Fans learn about the science behind golf at the U.S. Open

Staff writerJune 10, 2014 

Joe Layton, of Raleigh, N.C., gets his picture taken with trophies for the U.S. Open and the U.S. Women's Open. The Pinehurst clubhouse is pictured in the background.

STEVE MAYNARD — Staff writer

— The U.S.Open isn’t just about watching golf.

At three interactive exhibits, spectators learn about the science behind the game, from swing analysis to how dimples affect a golf ball’s flight.

They can get a fitness assessment from Sean Cochran, Phil Mickelson’s trainer at the American Express Championship Experience. One exhibit geared for young people focuses on using golf to teach science, technology, engineering and math.

Two shiny pieces of silver were a big draw Tuesday at the Lexus Performance Drive Pavilion.

Spectators had their picture taken with championship trophies for the U.S. Open and U.S. Women’s Open, which are being played back-to-back for the first time at Pinehurst No. 2.

Joe Layton, of nearby Raleigh, N.C., posed and smiled.

“This is kind of fun,” Layton said “We’re in a good mood.”

Besides a memento of the trophies, Layton was taking in a practice round at Pinehurst with a friend.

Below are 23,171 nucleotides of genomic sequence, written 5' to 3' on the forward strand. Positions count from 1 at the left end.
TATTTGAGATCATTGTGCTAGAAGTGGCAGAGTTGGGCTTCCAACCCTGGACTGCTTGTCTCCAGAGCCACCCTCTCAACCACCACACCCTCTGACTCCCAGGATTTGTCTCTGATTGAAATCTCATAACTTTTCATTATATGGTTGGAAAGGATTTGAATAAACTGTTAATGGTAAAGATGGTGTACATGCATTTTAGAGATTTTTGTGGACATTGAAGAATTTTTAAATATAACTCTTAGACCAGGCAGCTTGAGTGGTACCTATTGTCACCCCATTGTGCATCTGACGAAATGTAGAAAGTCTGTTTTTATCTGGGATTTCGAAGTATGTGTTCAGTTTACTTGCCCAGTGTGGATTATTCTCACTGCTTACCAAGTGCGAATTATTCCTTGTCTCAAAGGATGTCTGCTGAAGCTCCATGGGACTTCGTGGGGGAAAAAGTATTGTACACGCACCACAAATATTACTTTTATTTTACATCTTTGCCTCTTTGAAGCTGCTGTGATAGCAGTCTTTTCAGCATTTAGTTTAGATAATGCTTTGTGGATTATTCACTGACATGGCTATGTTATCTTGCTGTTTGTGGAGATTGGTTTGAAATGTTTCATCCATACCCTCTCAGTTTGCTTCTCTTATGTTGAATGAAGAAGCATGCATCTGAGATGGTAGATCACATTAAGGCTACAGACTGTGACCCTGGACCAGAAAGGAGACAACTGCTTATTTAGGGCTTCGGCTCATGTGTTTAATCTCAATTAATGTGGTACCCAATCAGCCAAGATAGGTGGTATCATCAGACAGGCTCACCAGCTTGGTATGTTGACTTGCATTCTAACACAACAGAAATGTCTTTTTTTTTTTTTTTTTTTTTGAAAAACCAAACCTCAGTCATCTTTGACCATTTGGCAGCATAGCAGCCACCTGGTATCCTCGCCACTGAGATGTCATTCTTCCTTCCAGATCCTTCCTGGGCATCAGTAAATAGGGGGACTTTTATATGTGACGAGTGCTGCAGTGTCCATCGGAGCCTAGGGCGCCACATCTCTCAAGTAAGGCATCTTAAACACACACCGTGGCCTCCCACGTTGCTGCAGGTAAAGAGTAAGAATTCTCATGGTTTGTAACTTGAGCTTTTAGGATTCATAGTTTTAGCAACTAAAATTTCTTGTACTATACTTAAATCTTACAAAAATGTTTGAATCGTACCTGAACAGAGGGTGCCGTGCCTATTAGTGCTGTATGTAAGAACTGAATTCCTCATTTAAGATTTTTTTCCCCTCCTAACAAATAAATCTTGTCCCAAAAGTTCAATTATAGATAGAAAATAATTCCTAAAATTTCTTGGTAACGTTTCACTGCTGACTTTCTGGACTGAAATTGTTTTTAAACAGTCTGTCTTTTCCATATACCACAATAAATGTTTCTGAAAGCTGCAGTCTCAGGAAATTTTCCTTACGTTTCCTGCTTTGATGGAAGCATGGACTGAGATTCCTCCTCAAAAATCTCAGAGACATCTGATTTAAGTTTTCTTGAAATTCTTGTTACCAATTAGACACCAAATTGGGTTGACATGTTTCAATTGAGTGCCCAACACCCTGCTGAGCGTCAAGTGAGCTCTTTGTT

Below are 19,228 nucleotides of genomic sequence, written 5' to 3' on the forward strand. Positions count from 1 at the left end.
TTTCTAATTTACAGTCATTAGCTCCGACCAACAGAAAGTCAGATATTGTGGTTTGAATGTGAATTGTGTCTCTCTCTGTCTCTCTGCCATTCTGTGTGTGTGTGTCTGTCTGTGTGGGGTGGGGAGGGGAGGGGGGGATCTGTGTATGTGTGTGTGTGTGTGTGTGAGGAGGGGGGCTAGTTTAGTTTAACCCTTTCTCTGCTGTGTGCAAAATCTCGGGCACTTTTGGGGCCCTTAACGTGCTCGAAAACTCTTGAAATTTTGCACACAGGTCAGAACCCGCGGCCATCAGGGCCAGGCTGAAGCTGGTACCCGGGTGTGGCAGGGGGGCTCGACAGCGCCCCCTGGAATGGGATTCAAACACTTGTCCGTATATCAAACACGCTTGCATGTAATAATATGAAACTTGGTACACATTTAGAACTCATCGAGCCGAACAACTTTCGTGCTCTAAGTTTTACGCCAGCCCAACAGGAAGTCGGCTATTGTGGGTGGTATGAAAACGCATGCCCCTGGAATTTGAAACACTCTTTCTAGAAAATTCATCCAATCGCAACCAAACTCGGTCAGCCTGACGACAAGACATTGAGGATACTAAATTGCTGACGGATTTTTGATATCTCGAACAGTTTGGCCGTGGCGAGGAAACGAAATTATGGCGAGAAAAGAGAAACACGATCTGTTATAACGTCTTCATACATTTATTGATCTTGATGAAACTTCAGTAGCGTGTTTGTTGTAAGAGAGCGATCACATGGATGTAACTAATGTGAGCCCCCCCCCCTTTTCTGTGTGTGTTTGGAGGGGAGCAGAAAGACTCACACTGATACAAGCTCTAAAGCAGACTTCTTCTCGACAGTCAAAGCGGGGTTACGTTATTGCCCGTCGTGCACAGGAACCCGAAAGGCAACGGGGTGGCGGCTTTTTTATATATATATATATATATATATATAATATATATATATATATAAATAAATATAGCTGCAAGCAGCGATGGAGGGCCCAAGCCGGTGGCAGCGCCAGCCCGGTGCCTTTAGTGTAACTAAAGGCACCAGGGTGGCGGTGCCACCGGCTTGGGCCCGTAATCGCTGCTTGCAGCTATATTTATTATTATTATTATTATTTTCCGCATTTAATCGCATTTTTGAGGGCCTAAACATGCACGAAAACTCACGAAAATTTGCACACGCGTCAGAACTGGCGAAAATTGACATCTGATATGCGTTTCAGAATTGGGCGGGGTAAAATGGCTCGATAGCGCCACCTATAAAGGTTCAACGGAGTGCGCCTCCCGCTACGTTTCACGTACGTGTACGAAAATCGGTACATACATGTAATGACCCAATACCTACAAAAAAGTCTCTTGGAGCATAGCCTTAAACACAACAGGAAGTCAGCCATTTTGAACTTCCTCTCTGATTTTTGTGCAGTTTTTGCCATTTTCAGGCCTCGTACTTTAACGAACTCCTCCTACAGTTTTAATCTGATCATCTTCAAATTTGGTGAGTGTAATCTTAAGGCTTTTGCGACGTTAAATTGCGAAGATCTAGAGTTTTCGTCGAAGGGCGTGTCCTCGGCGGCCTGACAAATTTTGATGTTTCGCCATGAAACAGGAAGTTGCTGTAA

At the Chevron STEM Zone, people can study soil samples from Pinehurst and the flight of golf balls shot out of an air cannon.

“This shows practical ways that STEM can come to life,” said exhibit manager Bianca Valjalo.

The three corporate sponsors will also be presenting exhibits next June at the U.S. Open at Chambers Bay golf Course in University Place.

Those exhibits will focus on the Seattle-Tacoma market and “what’s special about Chambers Bay,” said Katie Bynum, director of partnerships for the United States Golf Association.

While some features of the exhibits may change, their purpose will remain the same.

Besides providing a gathering place, Bynum said, the interactive displays are “a way to enhance the championship experience beyond golf.”


Steve Maynard: 253-597-8647

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